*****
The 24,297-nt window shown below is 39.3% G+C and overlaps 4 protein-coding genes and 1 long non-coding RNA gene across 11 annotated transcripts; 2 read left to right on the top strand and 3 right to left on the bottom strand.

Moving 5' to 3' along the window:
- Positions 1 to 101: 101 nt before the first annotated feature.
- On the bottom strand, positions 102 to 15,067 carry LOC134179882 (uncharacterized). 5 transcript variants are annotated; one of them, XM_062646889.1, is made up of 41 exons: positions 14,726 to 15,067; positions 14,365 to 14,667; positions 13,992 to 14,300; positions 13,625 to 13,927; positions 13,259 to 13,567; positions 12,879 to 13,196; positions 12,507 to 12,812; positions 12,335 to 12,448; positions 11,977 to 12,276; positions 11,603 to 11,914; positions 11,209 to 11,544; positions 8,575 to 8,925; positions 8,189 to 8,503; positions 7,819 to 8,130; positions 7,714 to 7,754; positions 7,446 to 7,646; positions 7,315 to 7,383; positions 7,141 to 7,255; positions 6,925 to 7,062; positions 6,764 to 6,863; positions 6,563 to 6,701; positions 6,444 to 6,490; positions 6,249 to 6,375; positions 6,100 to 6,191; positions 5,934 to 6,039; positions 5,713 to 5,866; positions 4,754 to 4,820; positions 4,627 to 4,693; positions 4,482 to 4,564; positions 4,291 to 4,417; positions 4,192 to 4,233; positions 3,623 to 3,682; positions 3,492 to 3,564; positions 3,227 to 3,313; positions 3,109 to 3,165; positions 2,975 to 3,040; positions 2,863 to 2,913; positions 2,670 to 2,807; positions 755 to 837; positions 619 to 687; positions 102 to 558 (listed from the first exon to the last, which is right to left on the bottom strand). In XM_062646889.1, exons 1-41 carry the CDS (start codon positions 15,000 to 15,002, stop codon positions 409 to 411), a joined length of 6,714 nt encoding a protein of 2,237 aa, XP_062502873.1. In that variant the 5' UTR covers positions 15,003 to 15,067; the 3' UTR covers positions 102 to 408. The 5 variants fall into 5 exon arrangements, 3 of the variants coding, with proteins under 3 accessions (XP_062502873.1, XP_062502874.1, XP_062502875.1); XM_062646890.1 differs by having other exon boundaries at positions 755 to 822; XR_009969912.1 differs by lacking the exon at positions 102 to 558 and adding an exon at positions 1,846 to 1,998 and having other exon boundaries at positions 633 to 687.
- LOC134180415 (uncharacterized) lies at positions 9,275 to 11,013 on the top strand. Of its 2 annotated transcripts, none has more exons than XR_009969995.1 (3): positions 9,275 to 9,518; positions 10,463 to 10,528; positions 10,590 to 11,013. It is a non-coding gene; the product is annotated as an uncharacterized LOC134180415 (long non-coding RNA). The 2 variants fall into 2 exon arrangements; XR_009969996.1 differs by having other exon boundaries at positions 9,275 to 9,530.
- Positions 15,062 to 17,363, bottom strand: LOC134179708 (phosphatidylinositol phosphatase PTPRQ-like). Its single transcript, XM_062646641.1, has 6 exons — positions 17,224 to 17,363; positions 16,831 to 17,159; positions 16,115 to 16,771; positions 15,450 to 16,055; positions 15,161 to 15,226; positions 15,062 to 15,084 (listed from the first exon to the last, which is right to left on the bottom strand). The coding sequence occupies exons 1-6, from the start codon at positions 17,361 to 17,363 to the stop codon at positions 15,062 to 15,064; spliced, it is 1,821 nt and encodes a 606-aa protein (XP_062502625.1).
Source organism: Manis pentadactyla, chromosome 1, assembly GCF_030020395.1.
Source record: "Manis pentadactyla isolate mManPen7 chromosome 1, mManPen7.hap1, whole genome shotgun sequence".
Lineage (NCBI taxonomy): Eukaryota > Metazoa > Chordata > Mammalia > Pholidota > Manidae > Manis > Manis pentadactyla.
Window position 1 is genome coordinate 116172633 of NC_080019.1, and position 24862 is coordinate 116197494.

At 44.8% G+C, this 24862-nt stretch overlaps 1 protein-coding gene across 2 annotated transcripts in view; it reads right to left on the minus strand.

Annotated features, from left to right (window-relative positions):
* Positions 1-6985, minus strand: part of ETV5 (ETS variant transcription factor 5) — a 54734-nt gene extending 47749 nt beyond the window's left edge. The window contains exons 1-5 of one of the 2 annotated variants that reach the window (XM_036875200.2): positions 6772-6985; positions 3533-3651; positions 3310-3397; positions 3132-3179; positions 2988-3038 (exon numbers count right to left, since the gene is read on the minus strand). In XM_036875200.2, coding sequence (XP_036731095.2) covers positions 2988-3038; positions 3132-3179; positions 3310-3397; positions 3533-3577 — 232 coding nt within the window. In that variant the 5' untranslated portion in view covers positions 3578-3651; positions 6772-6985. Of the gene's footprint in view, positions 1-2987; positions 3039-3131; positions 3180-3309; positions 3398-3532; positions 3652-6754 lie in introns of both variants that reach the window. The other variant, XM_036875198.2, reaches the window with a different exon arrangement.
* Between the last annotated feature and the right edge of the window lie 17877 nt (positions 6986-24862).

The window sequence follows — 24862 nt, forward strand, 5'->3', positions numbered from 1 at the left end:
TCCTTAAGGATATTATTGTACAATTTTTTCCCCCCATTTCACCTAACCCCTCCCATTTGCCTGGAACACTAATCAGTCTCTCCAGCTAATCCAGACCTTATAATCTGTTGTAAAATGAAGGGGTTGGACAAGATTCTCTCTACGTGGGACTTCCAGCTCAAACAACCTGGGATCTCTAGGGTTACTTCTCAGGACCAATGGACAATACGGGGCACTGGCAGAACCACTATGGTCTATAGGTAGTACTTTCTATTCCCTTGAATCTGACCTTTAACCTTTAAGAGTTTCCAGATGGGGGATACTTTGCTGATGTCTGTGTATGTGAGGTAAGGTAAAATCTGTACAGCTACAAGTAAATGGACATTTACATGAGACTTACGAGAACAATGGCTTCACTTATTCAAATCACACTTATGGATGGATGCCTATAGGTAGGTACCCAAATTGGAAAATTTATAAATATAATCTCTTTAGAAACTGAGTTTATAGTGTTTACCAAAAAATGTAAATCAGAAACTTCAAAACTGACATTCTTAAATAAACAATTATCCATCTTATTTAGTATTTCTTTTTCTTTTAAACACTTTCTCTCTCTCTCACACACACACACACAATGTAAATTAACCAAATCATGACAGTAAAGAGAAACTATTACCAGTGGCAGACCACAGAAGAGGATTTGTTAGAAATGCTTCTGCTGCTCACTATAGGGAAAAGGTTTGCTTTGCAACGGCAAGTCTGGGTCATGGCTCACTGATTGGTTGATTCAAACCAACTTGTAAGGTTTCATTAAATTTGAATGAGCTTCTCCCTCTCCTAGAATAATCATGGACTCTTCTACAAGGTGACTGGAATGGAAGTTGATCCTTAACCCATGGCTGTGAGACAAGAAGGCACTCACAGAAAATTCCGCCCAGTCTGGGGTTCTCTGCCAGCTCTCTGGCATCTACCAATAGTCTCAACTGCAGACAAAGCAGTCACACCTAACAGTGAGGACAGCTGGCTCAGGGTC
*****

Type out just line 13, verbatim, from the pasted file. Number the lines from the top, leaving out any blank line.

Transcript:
* Positions 1-6985, minus strand: part of ETV5 (ETS variant transcription factor 5) — a 54734-nt gene extending 47749 nt beyond the window's left edge. The window contains exons 1-5 of one of the 2 annotated variants that reach the window (XM_036875200.2): positions 6772-6985; positions 3533-3651; positions 3310-3397; positions 3132-3179; positions 2988-3038 (exon numbers count right to left, since the gene is read on the minus strand). In XM_036875200.2, coding sequence (XP_036731095.2) covers positions 2988-3038; positions 3132-3179; positions 3310-3397; positions 3533-3577 — 232 coding nt within the window. In that variant the 5' untranslated portion in view covers positions 3578-3651; positions 6772-6985. Of the gene's footprint in view, positions 1-2987; positions 3039-3131; positions 3180-3309; positions 3398-3532; positions 3652-6754 lie in introns of both variants that reach the window. The other variant, XM_036875198.2, reaches the window with a different exon arrangement.